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Abstract

Forests are the dominant land cover in Nordic–Baltic countries, and forestry, the management of forests for improved ecosystem-service (ES) delivery, is an important contributor to sustainability. Forests and forestry support multiple United Nations Sustainability Goals (UN SDGs) and a number of EU policies, and can address conflicting environmental goals. Forests provide multiple ecosystem services and natural solutions, including wood and fibre production, food, clear and clean water and air, animal and plant habitats, soil formation, aesthetics, and cultural and social services. Carbon sequestered by growing trees is a key factor in the envisaged transition from a fossil-based to a biobased economy. Here, we highlight the possibilities of forest-based solutions to mitigate current and emerging societal challenges. We discuss forestry effects on forest ecosystems, focusing on the optimisation of ES delivery and the fulfilment of UN SDGs while counteracting unwanted effects. In particular, we highlight the trilemma of (i) increasing wood production to substitute raw fossil materials, (ii) increasing forest carbon storage capacity, and (iii) improving forest biodiversity and other ES delivery.

To document

Abstract

Scenarios describe plausible and internally consistent views of the future. They can be used by scientists, policymakers and entrepreneurs to explore the challenges of global environmental change given an appropriate level of spatial and sectoral detail and systematic development. We followed a nine-step protocol to extend and enrich a set of global scenarios – the Shared Socio-economic Pathways (SSPs) – providing regional and sectoral detail for European agriculture and food systems using a one-to-one nesting participatory approach. The resulting five Eur-Agri-SSPs are titled (1) Agriculture on sustainable paths, (2) Agriculture on established paths, (3) Agriculture on separated paths, (4) Agriculture on unequal paths, and (5) Agriculture on high-tech paths. They describe alternative plausible qualitative evolutions of multiple drivers of particular importance and high uncertainty for European agriculture and food systems. The added value of the protocol-based storyline development process lies in the conceptual and methodological transparency and rigor; the stakeholder driven selection of the storyline elements; and consistency checks within and between the storylines. Compared to the global SSPs, the five Eur-Agri-SSPs provide rich thematic and regional details and are thus a solid basis for integrated assessments of agriculture and food systems and their response to future socio-economic and environmental changes.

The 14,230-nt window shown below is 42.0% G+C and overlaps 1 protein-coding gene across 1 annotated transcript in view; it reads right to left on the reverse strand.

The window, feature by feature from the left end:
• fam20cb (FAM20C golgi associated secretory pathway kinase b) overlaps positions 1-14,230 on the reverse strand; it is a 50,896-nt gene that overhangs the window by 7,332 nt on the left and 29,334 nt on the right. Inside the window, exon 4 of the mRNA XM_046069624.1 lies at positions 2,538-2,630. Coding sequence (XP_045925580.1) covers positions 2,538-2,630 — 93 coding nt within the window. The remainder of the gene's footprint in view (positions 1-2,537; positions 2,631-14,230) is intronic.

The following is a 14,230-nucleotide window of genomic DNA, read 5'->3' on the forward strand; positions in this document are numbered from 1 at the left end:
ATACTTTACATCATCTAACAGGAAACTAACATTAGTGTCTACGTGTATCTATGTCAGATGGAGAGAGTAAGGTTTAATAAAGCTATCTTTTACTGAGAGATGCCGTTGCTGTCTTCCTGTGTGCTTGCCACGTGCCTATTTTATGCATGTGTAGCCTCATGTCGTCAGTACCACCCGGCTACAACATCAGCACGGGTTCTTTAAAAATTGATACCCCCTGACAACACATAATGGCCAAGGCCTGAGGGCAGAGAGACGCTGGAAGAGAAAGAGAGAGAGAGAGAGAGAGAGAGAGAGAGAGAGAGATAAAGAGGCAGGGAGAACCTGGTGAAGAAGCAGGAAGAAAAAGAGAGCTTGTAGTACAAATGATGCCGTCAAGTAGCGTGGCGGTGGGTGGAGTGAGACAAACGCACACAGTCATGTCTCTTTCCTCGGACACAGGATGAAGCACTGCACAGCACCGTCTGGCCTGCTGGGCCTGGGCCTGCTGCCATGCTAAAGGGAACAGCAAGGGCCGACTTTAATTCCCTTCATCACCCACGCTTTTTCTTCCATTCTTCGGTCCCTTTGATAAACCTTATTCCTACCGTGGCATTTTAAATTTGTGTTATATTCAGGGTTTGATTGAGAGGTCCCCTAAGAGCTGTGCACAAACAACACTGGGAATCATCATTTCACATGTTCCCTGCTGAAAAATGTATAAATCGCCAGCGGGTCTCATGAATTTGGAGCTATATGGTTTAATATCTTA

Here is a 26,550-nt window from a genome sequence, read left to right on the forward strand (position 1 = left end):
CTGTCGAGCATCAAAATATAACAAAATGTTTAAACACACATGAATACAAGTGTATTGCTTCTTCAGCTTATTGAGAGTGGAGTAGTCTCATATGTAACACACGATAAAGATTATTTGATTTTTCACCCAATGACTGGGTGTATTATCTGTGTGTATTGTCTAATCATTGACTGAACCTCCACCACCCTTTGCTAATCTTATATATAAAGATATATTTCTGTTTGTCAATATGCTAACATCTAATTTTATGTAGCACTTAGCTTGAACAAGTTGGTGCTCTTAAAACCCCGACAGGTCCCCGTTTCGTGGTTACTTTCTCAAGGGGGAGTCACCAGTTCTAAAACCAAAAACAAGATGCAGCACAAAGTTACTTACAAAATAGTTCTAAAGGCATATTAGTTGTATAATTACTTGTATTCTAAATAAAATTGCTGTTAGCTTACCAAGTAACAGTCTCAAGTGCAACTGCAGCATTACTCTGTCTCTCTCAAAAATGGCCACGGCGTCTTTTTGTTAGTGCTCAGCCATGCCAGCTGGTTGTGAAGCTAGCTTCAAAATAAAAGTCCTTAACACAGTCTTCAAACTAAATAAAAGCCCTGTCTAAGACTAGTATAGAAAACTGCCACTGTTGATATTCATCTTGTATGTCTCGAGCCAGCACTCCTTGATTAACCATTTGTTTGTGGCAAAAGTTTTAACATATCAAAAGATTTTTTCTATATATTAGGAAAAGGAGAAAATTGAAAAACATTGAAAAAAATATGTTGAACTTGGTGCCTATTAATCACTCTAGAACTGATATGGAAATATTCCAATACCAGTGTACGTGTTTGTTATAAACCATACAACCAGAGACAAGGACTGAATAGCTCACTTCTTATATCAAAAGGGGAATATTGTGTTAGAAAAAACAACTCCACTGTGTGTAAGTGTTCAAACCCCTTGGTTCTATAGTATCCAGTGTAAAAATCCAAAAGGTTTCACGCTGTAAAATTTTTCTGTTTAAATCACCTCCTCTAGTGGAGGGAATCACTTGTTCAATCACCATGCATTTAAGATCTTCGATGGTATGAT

Abstract

The forests in Nordic countries have been a source of food, products and welfare for both local communities and for the nations as long as there has been any settlement. More recently, the way the forest supports the climate has become more pronounced. However, humans now face major challenges due to climate change as well as societal and environmental challenges. Fundamental changes are needed to ensure future prosperity in the face of growing resource depletion, climate changes and environmental degradation. What has become clear is that fossil dependence must be overcome and be replaced with bio-based materials and innovations to support the more efficient use of resources — thus, creating a more bioeconomy-based society. This report describes the role of the forest in bioeconomy transformation and green innovation in the northern part of Europe — Finland, Norway and Sweden — and highlights the challenges facing forests in this emerging bioeconomy. These countries are also part of the Barents area, thus the northern part of Finland, Norway, Sweden and Russia. In summary, the report discusses several common features and lessons learned from these countries: • Forests are crucial for the development of sustainable bioeconomy in the Nordic countries in substituting fossil fuel-based materials and energy. Forest biomass has a large potential for developing new bio-based products. • Bioeconomy and circular economy transformation depend on both technical and social innovations together with societies adapting to a bio-based sustainable future, which emphasises the ecologic, economic, and social functions of forests. In policymaking and forest management, synergies need to be realised and trade-offs evaluated and addressed in forest management in general. • Bioeconomy transformation is driven by the development of forest value chains and innovations based on forest biomass, in which research and development go hand in hand with investments and policy regulations. • Consumers are a main driver of bioeconomy transformation replacing the demand of fossil-based materials with bio-based. • Choices, both in policy and forest management, have to be made to support the continuous provision of all forest ecosystem services. • The contributions of forest to bioeconomy are regional, national, as well as cross-country (e.g. Baltic, Barents or Nordic), and international (e.g. EU) and the forest’s contribution to bioeconomy has to be considered in relation to properties of the forest, sustainability, innovations, knowledge development, green investment structures as well as national policies.